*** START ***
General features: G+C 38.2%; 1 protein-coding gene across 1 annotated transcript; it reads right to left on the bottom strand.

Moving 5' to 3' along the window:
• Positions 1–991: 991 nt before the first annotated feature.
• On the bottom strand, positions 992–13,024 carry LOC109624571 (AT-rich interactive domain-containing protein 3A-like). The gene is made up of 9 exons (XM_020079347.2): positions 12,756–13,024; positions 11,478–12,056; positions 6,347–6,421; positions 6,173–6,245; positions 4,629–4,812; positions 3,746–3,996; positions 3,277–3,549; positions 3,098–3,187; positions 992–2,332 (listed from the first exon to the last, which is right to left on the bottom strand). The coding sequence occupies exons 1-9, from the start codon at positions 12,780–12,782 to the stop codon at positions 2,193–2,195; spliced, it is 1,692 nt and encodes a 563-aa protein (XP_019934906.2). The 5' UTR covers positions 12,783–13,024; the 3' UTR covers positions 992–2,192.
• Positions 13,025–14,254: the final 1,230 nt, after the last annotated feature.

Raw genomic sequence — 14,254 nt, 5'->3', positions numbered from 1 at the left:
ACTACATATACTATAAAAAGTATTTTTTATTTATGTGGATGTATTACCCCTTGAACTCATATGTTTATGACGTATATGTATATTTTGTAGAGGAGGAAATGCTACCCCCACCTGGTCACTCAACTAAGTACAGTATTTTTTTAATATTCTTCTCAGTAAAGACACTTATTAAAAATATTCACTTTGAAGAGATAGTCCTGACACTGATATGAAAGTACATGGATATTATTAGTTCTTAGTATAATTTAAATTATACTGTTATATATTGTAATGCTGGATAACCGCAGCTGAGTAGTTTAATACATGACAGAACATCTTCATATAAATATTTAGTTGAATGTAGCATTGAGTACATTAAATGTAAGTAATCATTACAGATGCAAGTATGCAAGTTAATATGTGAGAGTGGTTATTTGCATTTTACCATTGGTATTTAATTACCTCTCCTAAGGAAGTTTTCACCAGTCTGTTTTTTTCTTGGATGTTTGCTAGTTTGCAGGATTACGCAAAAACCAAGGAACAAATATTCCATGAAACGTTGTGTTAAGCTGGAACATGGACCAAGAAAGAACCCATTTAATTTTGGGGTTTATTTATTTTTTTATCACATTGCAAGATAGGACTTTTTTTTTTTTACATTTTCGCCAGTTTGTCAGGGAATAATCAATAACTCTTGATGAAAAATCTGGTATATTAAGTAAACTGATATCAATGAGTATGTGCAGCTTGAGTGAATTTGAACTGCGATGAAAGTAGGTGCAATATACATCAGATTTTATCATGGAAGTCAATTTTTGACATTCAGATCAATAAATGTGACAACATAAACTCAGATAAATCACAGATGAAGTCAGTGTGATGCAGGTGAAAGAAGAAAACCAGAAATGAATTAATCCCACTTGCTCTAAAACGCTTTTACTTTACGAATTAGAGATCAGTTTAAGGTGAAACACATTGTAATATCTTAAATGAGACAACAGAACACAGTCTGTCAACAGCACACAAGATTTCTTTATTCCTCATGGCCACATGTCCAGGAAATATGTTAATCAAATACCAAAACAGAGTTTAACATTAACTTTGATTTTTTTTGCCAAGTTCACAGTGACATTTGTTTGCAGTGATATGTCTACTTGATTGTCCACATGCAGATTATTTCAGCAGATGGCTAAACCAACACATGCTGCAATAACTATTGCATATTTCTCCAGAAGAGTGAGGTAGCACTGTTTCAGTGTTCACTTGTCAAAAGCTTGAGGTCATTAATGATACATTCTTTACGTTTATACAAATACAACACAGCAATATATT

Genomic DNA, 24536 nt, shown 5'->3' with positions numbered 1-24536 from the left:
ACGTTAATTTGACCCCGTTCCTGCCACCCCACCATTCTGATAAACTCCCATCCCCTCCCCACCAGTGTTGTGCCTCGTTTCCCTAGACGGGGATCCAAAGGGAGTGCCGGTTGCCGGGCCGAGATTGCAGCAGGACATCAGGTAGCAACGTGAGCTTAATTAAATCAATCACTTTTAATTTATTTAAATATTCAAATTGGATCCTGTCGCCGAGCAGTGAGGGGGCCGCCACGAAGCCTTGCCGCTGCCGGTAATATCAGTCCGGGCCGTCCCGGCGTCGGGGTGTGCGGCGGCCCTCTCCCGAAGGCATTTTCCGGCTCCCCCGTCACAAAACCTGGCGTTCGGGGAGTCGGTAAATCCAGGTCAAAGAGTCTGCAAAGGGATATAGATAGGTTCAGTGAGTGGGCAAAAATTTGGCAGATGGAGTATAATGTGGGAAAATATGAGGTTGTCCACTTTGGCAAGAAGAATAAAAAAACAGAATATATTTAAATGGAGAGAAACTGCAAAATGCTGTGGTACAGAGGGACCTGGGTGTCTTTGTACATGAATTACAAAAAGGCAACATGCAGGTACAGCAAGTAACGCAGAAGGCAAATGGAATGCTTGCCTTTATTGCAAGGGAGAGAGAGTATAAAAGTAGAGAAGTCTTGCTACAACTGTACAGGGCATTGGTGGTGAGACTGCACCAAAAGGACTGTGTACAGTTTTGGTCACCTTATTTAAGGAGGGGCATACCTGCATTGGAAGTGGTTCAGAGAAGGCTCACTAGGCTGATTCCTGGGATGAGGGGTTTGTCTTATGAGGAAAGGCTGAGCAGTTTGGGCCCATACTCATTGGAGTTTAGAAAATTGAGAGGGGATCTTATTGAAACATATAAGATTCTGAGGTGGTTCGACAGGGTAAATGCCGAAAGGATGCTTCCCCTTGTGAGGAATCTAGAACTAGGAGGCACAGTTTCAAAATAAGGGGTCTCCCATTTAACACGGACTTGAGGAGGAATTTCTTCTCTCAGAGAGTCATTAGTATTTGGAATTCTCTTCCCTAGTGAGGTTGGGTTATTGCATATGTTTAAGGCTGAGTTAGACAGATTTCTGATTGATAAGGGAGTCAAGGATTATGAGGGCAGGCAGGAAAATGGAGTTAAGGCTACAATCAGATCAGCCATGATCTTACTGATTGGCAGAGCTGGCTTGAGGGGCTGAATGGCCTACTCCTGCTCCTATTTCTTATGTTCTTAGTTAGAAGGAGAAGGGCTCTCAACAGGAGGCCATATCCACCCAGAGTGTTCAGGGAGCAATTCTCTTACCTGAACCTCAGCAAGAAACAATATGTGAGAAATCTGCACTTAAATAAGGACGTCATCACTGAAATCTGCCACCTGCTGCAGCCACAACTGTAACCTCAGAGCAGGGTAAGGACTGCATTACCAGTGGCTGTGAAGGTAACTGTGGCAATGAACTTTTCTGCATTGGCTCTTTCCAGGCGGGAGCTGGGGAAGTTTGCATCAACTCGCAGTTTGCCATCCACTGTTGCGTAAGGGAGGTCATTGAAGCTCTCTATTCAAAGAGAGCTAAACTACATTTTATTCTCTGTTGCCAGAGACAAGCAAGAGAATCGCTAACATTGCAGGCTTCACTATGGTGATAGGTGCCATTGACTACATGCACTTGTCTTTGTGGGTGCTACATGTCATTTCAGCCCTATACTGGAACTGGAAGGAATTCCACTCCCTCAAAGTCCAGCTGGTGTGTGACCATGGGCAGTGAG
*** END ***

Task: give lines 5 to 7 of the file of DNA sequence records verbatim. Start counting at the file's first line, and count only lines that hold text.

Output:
• Positions 13,025–14,254: the final 1,230 nt, after the last annotated feature.

Raw genomic sequence — 14,254 nt, 5'->3', positions numbered from 1 at the left:
ACTACATATACTATAAAAAGTATTTTTTATTTATGTGGATGTATTACCCCTTGAACTCATATGTTTATGACGTATATGTATATTTTGTAGAGGAGGAAATGCTACCCCCACCTGGTCACTCAACTAAGTACAGTATTTTTTTAATATTCTTCTCAGTAAAGACACTTATTAAAAATATTCACTTTGAAGAGATAGTCCTGACACTGATATGAAAGTACATGGATATTATTAGTTCTTAGTATAATTTAAATTATACTGTTATATATTGTAATGCTGGATAACCGCAGCTGAGTAGTTTAATACATGACAGAACATCTTCATATAAATATTTAGTTGAATGTAGCATTGAGTACATTAAATGTAAGTAATCATTACAGATGCAAGTATGCAAGTTAATATGTGAGAGTGGTTATTTGCATTTTACCATTGGTATTTAATTACCTCTCCTAAGGAAGTTTTCACCAGTCTGTTTTTTTCTTGGATGTTTGCTAGTTTGCAGGATTACGCAAAAACCAAGGAACAAATATTCCATGAAACGTTGTGTTAAGCTGGAACATGGACCAAGAAAGAACCCATTTAATTTTGGGGTTTATTTATTTTTTTATCACATTGCAAGATAGGACTTTTTTTTTTTTACATTTTCGCCAGTTTGTCAGGGAATAATCAATAACTCTTGATGAAAAATCTGGTATATTAAGTAAACTGATATCAATGAGTATGTGCAGCTTGAGTGAATTTGAACTGCGATGAAAGTAGGTGCAATATACATCAGATTTTATCATGGAAGTCAATTTTTGACATTCAGATCAATAAATGTGACAACATAAACTCAGATAAATCACAGATGAAGTCAGTGTGATGCAGGTGAAAGAAGAAAACCAGAAATGAATTAATCCCACTTGCTCTAAAACGCTTTTACTTTACGAATTAGAGATCAGTTTAAGGTGAAACACATTGTAATATCTTAAATGAGACAACAGAACACAGTCTGTCAACAGCACACAAGATTTCTTTATTCCTCATGGCCACATGTCCAGGAAATATGTTAATCAAATACCAAAACAGAGTTTAACATTAACTTTGATTTTTTTTGCCAAGTTCACAGTGACATTTGTTTGCAGTGATATGTCTACTTGATTGTCCACATGCAGATTATTTCAGCAGATGGCTAAACCAACACATGCTGCAATAACTATTGCATATTTCTCCAGAAGAGTGAGGTAGCACTGTTTCAGTGTTCACTTGTCAAAAGCTTGAGGTCATTAATGATACATTCTTTACGTTTATACAAATACAACACAGCAATATATT